Newspaper reports of the annual swan upping on the Thames reminded me of an amusing swan-related matter which I had unaccountably forgotten to mention. During the Wimbledon tennis championships, I forget which game exactly though it may have been one of the men’s semi-finals, during one of the breaks between sets, the BBC cameras drifted off to the surrounding scene, and showed a jetty by the river around which sunbathers sprawled. Also present was a swan, approached by a tiny tot who looked as if she was wanting to feed it a sandwich. The proximity of tot to swan led one of the commentary team to observe that, belying their elegance and grace, swans are of course savage and aggressive creatures. Whereupon fellow-commentator Tim Henman – whose surname suggests he knows a thing or two about birds, or at least about poultry – said (and I paraphrase from memory):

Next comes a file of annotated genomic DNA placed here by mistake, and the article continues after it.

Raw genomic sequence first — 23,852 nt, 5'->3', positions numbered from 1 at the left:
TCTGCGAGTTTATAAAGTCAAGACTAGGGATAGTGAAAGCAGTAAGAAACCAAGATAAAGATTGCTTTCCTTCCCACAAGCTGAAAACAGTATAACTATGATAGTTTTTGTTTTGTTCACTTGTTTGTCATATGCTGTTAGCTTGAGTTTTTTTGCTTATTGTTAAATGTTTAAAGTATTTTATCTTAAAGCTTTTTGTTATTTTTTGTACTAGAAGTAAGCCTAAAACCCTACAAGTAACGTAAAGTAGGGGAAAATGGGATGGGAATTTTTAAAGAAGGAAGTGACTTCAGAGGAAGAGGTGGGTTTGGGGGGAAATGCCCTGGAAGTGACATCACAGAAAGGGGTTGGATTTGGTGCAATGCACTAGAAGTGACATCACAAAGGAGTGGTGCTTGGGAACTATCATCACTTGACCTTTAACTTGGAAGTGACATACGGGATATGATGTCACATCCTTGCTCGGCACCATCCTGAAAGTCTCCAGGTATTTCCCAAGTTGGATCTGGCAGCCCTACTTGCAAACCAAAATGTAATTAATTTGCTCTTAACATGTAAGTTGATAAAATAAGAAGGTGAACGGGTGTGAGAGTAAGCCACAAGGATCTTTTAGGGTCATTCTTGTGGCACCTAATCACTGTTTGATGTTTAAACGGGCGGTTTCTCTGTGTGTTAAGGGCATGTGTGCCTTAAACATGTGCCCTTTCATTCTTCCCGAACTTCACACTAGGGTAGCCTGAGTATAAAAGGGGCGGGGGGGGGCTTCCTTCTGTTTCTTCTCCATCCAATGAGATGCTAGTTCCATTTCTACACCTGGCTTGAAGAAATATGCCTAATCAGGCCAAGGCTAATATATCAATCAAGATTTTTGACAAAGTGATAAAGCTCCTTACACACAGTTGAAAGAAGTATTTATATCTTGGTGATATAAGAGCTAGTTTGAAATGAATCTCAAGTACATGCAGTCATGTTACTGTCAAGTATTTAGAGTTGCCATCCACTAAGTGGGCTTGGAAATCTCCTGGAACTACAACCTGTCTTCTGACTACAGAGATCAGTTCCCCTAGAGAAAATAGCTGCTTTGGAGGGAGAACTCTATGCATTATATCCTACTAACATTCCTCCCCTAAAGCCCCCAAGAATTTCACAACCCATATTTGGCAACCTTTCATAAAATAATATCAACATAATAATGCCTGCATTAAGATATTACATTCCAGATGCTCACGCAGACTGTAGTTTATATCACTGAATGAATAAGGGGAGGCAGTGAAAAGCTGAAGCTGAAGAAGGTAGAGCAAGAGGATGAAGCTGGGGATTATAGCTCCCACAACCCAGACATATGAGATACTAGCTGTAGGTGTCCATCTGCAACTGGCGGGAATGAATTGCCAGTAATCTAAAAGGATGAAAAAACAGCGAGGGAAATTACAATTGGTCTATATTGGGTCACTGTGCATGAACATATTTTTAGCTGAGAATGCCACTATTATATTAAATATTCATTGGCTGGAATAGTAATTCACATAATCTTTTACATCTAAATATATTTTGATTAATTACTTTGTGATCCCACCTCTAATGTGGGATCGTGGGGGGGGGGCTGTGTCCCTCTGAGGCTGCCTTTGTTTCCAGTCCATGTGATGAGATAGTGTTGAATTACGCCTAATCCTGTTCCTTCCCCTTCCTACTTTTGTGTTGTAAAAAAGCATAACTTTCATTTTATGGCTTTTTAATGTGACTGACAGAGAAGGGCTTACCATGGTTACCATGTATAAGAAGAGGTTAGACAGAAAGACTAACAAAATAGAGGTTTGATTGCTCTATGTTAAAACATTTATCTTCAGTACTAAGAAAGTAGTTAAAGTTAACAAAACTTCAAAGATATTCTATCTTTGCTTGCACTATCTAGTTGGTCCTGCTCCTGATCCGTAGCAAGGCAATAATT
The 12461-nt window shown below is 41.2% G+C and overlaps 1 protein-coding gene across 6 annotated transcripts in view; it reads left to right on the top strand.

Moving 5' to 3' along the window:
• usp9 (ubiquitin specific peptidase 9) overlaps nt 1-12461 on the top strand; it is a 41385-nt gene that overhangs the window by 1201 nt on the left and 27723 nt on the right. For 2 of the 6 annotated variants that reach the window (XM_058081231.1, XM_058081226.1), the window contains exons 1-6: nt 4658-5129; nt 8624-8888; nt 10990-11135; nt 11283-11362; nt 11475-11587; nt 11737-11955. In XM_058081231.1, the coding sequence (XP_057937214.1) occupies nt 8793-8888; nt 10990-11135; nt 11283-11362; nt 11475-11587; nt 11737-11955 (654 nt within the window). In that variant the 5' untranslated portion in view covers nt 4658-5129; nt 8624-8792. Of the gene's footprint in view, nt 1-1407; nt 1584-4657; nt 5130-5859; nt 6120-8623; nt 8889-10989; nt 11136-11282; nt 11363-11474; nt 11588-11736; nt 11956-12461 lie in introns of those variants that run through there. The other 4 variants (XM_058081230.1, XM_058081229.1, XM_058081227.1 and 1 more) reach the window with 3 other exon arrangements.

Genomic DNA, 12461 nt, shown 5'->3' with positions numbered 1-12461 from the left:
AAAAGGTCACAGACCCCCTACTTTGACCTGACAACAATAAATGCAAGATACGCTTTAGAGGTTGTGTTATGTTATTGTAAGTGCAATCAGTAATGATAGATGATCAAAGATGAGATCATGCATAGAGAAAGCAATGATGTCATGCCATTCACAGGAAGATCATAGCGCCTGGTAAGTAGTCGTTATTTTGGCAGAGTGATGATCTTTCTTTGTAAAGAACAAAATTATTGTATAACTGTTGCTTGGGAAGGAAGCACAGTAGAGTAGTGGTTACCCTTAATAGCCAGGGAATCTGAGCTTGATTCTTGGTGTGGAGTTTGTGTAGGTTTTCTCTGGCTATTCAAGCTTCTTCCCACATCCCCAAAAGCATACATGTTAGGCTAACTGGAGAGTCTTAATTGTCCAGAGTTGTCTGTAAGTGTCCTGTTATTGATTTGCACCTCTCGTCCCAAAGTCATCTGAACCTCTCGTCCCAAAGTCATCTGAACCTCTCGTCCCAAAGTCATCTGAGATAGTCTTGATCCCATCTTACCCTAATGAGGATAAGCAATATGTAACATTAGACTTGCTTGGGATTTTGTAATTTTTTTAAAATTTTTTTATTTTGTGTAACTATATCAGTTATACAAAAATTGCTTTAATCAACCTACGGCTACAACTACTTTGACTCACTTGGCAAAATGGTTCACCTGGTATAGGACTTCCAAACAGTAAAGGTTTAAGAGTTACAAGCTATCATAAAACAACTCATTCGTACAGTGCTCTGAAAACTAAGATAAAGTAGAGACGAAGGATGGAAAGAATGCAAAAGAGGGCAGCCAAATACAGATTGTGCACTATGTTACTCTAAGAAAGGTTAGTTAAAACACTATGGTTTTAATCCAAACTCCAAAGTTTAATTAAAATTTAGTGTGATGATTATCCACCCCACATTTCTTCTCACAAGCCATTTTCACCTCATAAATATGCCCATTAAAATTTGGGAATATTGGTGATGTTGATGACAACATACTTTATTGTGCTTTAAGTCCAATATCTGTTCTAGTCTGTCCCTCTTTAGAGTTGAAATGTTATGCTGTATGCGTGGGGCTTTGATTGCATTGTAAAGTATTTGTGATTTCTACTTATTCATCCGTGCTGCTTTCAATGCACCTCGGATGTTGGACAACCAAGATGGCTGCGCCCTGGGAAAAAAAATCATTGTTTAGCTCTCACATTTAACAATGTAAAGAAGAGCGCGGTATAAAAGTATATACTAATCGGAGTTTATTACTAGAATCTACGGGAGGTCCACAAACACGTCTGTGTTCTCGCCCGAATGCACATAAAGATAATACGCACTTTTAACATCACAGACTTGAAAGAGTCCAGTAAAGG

Whenever you see a swan, someone always points out that they are capable of breaking your arm. Have you ever met anybody who’s had their arm broken by a swan? I haven’t.
Sadly, the cameras then returned to the tennis, and we were not treated to any further swan-talk from Hen-man.
Swan upping in the last century
I’m sure Virginia Wade would be able to advise. And ‘Goolagong’ probably translates as ‘Pallid, inedible, deceptive and barbarous avian of spiteful boneshattering proclivities’.